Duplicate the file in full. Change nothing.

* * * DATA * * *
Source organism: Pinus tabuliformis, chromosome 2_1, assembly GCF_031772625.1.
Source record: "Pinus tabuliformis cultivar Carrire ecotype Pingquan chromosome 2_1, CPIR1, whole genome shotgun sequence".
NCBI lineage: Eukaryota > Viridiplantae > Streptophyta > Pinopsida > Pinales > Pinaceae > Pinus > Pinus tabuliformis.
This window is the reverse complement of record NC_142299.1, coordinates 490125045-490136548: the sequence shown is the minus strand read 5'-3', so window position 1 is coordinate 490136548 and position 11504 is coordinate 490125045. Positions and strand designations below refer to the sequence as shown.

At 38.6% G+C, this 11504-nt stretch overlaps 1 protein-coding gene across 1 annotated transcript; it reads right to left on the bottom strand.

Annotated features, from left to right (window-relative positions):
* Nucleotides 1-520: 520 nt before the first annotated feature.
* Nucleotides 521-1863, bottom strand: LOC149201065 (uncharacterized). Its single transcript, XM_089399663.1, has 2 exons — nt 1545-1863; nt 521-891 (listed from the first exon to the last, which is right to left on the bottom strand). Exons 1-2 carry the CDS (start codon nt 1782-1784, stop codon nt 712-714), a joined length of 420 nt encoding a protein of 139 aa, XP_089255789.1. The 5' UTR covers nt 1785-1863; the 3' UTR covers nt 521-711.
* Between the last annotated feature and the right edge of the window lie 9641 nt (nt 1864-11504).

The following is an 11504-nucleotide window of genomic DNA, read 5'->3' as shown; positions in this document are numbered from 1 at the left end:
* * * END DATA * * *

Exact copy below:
Source organism: Pinus tabuliformis, chromosome 2_1, assembly GCF_031772625.1.
Source record: "Pinus tabuliformis cultivar Carrire ecotype Pingquan chromosome 2_1, CPIR1, whole genome shotgun sequence".
NCBI lineage: Eukaryota > Viridiplantae > Streptophyta > Pinopsida > Pinales > Pinaceae > Pinus > Pinus tabuliformis.
This window is the reverse complement of record NC_142299.1, coordinates 490125045-490136548: the sequence shown is the minus strand read 5'-3', so window position 1 is coordinate 490136548 and position 11504 is coordinate 490125045. Positions and strand designations below refer to the sequence as shown.

At 38.6% G+C, this 11504-nt stretch overlaps 1 protein-coding gene across 1 annotated transcript; it reads right to left on the bottom strand.

Annotated features, from left to right (window-relative positions):
* Nucleotides 1-520: 520 nt before the first annotated feature.
* Nucleotides 521-1863, bottom strand: LOC149201065 (uncharacterized). Its single transcript, XM_089399663.1, has 2 exons — nt 1545-1863; nt 521-891 (listed from the first exon to the last, which is right to left on the bottom strand). Exons 1-2 carry the CDS (start codon nt 1782-1784, stop codon nt 712-714), a joined length of 420 nt encoding a protein of 139 aa, XP_089255789.1. The 5' UTR covers nt 1785-1863; the 3' UTR covers nt 521-711.
* Between the last annotated feature and the right edge of the window lie 9641 nt (nt 1864-11504).

The following is an 11504-nucleotide window of genomic DNA, read 5'->3' as shown; positions in this document are numbered from 1 at the left end: